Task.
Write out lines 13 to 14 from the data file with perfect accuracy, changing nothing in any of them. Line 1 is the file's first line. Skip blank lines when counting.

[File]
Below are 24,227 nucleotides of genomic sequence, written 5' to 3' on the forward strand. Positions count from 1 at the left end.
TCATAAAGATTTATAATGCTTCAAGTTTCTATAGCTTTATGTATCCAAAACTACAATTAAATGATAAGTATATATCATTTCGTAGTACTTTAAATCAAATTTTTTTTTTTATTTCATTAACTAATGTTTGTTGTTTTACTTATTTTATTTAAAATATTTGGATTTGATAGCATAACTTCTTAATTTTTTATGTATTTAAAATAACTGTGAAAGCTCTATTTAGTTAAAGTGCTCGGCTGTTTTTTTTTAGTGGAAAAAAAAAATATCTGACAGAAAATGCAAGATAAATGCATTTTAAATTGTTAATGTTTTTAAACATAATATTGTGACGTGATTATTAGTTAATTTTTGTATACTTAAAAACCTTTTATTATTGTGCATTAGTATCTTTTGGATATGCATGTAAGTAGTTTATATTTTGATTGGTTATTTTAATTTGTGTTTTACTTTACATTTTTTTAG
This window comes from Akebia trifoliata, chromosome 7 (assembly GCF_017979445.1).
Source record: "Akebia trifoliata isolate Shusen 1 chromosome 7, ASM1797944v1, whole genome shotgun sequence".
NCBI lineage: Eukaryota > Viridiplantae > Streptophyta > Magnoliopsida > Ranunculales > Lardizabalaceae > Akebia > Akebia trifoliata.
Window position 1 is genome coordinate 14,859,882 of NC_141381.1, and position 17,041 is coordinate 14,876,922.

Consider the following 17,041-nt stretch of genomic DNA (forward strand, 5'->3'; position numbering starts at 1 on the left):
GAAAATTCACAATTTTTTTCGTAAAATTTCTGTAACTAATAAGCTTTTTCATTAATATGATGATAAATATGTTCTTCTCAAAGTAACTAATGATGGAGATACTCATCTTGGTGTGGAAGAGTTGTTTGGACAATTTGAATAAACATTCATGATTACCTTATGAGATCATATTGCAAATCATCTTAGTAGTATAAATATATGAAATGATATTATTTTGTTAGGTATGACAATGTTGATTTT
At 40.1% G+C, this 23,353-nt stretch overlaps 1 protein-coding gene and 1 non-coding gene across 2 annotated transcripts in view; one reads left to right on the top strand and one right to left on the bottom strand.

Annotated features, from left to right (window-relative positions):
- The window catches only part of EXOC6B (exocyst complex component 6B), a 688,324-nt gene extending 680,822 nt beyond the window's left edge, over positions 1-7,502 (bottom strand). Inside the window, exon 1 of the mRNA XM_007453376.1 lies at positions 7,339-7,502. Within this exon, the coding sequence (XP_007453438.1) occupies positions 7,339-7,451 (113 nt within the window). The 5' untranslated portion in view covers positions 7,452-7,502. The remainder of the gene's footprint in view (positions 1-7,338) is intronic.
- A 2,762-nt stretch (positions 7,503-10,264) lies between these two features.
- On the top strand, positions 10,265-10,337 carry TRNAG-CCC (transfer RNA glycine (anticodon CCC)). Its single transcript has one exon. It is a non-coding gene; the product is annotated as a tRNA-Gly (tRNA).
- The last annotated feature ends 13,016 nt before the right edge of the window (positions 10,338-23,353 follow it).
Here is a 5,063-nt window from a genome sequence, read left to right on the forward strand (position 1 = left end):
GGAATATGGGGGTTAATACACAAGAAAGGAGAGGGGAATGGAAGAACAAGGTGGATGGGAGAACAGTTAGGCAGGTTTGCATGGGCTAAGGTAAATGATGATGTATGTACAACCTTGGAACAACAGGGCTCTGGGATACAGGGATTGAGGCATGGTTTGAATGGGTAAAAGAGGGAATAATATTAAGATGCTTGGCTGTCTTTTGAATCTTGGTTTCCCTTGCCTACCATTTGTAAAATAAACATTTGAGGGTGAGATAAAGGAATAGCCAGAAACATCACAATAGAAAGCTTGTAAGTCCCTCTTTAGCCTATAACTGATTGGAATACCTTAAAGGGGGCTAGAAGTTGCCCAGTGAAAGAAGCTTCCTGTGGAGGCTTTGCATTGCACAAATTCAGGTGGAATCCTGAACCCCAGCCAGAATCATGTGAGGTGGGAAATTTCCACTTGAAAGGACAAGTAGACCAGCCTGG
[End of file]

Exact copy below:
- On the top strand, positions 10,265-10,337 carry TRNAG-CCC (transfer RNA glycine (anticodon CCC)). Its single transcript has one exon. It is a non-coding gene; the product is annotated as a tRNA-Gly (tRNA).
- The last annotated feature ends 13,016 nt before the right edge of the window (positions 10,338-23,353 follow it).